We all want more to be done to tackle tax avoidance. I cannot understand why Government Members think they own the issue. I am a relatively new Member, having been part of the 2010 intake, but my understanding is that measures to close tax loopholes have been a standard feature of every Budget for numerous years—certainly for the past 13—so why the bluster and hyperbole about a proposal that would raise less than in previous Budgets?
Stephen Barclay: Given the hon. Gentleman’s comments, particularly about Goldman Sachs, is he surprised that a Goldman Sachs director, Mr Mittal, is one of the Labour party’s largest donors, having given many millions of pounds in recent years? Given the hon. Gentleman’s condemnation of bankers in his speech, will he comment on that? Secondly, one issue that the Public Accounts Committee identified when we considered Vodafone and Goldman Sachs was that only one of the tax commissioners had detailed knowledge of tax. Most of them had no tax expertise. Does he regret the fact that the last Government’s tax commissioners were so ill equipped for the job that they were performing?
Grahame M. Morris: Huge questions need to be asked about major companies and individuals involved in tax avoidance and tax evasion. I certainly do not condone such measures in any way, shape or form. If the hon. Gentleman wants me to excuse them, I certainly have no intention of doing so. I think that everybody should pay their fair share of tax. Perhaps there is a greater moral responsibility on the captains of industry, City financiers and rich individuals who benefited so much from the good times.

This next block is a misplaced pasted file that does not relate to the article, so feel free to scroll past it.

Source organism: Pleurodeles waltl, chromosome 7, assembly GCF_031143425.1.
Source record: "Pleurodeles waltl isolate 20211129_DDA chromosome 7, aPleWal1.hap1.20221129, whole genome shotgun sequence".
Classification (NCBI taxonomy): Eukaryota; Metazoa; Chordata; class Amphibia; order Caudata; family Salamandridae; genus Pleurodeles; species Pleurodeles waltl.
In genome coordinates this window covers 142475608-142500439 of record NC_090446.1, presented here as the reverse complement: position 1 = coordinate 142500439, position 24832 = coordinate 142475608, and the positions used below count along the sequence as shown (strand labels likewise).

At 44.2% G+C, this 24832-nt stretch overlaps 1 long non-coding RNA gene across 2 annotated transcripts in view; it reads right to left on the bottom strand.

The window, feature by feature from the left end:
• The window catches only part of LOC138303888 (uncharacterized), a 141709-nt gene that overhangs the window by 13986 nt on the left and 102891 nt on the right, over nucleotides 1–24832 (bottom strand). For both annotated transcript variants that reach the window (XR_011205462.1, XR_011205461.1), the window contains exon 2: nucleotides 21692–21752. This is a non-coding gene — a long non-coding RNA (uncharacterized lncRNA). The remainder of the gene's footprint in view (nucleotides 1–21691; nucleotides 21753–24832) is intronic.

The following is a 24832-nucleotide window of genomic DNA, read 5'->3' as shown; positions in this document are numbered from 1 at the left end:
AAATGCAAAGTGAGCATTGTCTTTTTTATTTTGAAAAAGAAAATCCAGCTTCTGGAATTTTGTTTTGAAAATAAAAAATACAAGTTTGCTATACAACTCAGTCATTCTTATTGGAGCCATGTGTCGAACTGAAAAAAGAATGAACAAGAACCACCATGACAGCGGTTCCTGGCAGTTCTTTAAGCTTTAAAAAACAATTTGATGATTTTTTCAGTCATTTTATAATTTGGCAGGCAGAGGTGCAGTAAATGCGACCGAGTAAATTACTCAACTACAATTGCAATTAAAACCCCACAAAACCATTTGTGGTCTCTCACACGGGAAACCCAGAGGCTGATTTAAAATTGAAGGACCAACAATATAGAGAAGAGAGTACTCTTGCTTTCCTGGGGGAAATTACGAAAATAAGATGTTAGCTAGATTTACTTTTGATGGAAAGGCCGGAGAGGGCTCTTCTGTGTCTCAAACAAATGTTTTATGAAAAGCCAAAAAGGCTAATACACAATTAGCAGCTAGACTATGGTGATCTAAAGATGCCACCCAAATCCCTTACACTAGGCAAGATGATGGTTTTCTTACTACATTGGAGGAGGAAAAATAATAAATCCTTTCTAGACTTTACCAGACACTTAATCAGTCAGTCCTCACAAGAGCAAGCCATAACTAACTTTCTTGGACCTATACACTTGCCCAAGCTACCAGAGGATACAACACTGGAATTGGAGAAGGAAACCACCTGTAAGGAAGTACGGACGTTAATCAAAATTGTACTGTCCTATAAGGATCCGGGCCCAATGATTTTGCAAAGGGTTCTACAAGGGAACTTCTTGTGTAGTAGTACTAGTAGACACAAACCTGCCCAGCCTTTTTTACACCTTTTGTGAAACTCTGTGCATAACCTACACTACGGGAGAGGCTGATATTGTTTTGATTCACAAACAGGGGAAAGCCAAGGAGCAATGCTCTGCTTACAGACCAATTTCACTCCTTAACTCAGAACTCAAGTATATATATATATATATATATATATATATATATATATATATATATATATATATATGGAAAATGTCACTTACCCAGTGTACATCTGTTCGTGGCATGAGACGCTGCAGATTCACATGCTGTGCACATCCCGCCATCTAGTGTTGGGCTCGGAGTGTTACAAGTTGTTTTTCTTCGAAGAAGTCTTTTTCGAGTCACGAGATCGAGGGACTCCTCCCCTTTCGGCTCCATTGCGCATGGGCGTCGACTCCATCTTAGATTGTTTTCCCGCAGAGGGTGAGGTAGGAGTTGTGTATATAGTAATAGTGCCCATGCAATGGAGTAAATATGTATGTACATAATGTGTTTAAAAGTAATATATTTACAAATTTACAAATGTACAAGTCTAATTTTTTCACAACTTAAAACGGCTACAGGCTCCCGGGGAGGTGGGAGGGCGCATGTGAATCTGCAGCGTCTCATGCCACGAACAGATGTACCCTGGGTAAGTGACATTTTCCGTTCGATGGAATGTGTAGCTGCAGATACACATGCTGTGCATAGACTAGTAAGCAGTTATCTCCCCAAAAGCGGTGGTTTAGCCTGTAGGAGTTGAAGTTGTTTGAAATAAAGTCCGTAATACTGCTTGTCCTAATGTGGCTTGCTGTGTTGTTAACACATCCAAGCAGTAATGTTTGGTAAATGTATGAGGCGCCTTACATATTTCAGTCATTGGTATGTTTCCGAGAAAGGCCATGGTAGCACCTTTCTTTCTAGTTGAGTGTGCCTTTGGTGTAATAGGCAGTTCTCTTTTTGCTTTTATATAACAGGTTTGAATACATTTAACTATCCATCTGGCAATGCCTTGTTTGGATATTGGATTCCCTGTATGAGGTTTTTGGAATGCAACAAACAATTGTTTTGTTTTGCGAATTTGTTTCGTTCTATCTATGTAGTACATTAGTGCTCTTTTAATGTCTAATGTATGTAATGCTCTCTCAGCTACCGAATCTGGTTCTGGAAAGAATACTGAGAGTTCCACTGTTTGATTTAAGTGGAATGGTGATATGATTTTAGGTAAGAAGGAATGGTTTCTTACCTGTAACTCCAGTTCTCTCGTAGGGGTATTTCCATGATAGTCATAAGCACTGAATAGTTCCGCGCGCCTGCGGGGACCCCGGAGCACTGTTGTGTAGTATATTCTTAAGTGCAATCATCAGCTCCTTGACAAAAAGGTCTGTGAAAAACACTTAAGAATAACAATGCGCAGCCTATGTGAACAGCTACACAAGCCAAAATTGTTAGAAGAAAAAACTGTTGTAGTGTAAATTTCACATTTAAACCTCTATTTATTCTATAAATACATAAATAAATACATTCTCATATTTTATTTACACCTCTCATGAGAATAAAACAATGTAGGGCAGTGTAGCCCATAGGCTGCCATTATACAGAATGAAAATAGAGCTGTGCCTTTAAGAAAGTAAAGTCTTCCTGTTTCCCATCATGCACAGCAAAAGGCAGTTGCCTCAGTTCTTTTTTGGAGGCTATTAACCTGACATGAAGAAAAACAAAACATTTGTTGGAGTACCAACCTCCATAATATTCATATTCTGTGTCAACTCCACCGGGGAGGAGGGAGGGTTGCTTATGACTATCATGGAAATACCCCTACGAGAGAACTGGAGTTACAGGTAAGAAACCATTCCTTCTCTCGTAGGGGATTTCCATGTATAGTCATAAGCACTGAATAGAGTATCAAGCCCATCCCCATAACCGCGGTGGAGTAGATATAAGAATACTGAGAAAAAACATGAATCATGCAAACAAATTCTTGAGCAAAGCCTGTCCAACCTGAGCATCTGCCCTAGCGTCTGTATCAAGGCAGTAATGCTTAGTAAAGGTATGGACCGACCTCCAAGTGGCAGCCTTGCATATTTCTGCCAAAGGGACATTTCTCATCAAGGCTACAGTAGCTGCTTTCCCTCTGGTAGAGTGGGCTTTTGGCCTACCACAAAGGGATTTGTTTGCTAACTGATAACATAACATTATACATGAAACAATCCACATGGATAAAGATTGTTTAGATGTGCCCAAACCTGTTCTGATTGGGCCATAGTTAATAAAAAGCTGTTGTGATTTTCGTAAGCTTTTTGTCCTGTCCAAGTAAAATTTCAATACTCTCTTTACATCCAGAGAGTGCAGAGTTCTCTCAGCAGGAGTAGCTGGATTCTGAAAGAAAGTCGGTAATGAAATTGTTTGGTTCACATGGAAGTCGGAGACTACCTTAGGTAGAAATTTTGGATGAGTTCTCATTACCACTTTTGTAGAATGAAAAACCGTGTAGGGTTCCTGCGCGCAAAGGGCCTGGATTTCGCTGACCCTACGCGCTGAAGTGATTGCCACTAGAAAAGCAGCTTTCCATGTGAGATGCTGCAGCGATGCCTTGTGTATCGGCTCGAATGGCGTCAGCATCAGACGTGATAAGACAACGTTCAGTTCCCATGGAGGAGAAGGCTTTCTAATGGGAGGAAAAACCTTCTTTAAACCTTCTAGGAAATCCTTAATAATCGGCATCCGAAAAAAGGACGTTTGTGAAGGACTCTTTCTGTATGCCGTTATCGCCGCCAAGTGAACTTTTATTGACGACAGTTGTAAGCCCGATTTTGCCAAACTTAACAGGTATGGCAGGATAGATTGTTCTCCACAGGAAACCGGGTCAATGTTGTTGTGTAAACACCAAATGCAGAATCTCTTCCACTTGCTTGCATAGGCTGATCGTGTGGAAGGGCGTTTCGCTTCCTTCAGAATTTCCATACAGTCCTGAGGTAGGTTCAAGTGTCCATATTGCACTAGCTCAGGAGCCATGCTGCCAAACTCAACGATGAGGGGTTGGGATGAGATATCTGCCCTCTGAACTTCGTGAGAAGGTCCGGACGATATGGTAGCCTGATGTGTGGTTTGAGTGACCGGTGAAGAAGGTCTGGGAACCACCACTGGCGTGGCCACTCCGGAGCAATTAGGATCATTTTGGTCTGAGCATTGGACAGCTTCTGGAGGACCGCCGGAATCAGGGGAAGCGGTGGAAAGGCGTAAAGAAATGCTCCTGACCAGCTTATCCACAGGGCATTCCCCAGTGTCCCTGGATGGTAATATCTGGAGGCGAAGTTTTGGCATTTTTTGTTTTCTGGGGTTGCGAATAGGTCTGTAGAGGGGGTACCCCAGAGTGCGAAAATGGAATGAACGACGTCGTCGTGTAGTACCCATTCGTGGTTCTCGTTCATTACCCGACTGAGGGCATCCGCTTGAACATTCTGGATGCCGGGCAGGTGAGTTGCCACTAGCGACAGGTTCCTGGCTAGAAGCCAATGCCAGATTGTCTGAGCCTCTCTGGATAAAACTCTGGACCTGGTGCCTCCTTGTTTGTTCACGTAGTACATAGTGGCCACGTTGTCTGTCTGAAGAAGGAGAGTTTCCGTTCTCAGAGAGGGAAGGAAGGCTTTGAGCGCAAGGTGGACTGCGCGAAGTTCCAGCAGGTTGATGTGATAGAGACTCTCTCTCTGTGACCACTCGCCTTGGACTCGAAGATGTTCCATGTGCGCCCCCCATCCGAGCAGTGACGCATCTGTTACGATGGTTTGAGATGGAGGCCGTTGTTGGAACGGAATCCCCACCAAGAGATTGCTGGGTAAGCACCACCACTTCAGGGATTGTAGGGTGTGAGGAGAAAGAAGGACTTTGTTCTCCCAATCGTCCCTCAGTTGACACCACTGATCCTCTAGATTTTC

Graeme Morrice (Livingston) (Lab): I am most grateful to my hon. Friend for giving way. He is making a powerful case in support of the amendment, but does he not, like me, find it incredible that Government Members seem not to support our attempts to encourage the Chancellor to get a grip on the situation? For example, figures published by the Public and Commercial Services Union, which represents many staff members at HMRC, state that £25 billion annually is lost to tax avoidance, and a further £70 billion to tax evasion, by large companies and wealthy individuals. An additional £26 billion goes uncollected, giving an annual tax gap of more than £120 billion—more than three quarters of the annual deficit.